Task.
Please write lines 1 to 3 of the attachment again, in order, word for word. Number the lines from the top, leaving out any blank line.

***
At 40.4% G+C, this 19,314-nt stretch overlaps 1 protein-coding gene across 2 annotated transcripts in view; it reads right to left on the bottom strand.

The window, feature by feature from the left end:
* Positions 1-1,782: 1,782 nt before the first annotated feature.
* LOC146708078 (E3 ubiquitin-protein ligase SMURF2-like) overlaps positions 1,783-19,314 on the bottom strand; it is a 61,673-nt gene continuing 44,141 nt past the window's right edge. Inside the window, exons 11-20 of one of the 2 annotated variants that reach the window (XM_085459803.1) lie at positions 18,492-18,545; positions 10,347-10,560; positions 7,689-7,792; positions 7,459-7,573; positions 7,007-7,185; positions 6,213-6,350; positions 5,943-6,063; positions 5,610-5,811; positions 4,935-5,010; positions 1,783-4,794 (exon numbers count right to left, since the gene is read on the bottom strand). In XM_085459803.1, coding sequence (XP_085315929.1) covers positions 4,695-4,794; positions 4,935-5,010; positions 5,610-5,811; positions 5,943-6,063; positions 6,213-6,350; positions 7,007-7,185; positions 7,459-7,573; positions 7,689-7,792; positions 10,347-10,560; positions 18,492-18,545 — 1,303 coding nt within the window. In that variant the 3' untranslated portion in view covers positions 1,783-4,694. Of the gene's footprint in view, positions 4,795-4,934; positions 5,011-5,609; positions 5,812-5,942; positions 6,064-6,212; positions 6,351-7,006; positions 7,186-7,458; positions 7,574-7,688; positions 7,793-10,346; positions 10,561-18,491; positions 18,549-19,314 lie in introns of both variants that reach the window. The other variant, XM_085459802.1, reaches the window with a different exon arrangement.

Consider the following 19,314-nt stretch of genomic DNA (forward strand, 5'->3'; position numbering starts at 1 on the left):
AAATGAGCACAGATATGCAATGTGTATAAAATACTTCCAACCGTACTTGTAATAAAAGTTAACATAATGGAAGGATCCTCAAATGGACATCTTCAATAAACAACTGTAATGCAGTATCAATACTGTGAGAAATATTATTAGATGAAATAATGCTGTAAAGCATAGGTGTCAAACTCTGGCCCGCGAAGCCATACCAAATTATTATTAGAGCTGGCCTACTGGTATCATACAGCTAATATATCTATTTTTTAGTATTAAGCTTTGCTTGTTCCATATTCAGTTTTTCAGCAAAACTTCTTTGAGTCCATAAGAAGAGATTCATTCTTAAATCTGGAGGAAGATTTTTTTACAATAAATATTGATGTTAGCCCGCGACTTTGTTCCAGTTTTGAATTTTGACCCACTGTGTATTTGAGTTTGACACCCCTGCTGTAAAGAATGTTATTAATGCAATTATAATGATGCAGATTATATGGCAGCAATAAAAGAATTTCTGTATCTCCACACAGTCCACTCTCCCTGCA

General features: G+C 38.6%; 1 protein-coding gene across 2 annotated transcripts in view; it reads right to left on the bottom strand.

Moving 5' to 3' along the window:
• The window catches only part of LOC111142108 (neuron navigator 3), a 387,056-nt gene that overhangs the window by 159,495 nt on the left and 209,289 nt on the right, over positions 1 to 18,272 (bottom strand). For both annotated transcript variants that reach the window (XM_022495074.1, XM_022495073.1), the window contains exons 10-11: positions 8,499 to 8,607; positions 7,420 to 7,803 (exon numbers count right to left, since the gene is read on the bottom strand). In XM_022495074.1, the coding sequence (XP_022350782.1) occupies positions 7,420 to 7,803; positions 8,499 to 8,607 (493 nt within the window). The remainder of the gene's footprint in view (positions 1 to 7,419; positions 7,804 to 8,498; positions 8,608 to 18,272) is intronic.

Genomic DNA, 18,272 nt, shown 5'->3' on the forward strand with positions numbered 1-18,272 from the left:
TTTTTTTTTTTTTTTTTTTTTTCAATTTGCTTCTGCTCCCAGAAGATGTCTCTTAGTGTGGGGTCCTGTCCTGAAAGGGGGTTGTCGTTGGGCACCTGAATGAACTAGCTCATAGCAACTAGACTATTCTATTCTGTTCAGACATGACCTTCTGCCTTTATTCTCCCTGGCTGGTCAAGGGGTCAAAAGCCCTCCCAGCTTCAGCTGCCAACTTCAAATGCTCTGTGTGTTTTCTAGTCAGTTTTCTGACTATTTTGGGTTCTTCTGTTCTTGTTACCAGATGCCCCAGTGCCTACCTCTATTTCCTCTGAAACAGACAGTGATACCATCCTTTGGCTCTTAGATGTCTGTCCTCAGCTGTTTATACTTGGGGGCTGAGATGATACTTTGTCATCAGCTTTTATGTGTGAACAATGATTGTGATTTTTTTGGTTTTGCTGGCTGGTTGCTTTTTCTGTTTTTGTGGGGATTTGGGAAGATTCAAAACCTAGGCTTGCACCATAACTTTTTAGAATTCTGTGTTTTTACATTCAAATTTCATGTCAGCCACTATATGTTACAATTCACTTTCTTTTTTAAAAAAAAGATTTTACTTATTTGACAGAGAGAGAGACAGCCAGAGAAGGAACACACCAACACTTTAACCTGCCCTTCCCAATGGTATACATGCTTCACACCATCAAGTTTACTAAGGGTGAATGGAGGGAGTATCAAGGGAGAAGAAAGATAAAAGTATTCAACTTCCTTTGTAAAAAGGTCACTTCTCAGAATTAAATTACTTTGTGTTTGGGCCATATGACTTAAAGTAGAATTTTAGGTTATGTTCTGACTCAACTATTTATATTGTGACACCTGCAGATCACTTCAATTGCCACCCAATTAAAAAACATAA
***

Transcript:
At 40.4% G+C, this 19,314-nt stretch overlaps 1 protein-coding gene across 2 annotated transcripts in view; it reads right to left on the bottom strand.

The window, feature by feature from the left end:
* Positions 1-1,782: 1,782 nt before the first annotated feature.